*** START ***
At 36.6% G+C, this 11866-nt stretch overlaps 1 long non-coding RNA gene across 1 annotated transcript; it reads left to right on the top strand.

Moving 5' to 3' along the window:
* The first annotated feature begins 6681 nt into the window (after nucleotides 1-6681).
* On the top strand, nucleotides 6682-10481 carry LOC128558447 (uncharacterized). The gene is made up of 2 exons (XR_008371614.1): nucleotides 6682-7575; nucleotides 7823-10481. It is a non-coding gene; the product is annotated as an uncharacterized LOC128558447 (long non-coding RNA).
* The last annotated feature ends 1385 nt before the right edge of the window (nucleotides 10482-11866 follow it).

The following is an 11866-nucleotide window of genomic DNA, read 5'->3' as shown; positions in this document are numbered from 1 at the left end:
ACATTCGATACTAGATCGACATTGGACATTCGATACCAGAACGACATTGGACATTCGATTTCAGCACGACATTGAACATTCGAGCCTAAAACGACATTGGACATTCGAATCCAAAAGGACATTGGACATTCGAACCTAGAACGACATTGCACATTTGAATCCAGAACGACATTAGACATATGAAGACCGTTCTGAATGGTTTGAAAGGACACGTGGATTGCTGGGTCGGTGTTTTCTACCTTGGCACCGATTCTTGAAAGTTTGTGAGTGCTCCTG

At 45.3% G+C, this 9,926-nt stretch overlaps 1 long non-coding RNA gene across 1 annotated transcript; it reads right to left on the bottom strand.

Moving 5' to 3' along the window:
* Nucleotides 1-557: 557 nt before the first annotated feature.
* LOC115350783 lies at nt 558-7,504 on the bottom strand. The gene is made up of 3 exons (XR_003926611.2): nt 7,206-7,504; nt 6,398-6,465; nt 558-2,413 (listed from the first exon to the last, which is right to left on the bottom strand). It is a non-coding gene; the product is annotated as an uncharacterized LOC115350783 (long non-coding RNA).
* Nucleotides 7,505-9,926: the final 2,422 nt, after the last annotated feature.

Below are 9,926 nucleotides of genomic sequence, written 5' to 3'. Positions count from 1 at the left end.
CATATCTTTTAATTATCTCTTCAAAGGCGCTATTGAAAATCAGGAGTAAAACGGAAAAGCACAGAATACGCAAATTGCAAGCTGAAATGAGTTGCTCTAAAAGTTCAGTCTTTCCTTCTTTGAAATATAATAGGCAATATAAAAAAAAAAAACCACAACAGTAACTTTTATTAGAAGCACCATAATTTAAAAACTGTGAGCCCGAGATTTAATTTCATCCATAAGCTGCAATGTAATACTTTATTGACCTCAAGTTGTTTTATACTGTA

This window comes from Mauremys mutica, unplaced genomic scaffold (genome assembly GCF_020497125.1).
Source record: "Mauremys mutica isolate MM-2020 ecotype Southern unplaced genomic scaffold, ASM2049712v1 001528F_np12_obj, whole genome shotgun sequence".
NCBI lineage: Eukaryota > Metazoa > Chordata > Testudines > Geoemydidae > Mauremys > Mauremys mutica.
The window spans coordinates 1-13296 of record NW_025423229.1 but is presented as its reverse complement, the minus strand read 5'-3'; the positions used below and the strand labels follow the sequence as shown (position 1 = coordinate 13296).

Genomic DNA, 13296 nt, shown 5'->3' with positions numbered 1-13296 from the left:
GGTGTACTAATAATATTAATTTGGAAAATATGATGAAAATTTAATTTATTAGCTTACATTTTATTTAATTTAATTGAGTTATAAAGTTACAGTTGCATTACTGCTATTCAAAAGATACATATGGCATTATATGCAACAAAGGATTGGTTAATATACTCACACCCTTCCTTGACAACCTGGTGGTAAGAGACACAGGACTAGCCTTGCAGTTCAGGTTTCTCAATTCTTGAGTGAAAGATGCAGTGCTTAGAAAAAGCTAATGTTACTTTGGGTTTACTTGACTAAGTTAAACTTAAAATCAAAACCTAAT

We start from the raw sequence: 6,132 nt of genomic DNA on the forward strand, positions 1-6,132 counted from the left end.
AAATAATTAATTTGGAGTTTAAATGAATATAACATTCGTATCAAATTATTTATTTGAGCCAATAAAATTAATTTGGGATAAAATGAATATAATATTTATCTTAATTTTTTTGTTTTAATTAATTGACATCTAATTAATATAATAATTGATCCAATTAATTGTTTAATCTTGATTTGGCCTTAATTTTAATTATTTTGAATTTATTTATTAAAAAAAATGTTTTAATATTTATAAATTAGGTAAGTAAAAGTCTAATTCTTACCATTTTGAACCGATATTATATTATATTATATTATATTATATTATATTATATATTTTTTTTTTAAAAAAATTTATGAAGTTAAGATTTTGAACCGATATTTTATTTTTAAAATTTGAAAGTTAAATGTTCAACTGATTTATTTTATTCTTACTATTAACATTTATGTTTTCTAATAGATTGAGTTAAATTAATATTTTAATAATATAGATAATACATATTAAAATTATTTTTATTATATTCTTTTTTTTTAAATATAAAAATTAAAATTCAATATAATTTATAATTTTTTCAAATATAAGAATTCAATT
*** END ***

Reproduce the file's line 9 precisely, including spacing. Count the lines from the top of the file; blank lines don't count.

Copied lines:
Moving 5' to 3' along the window: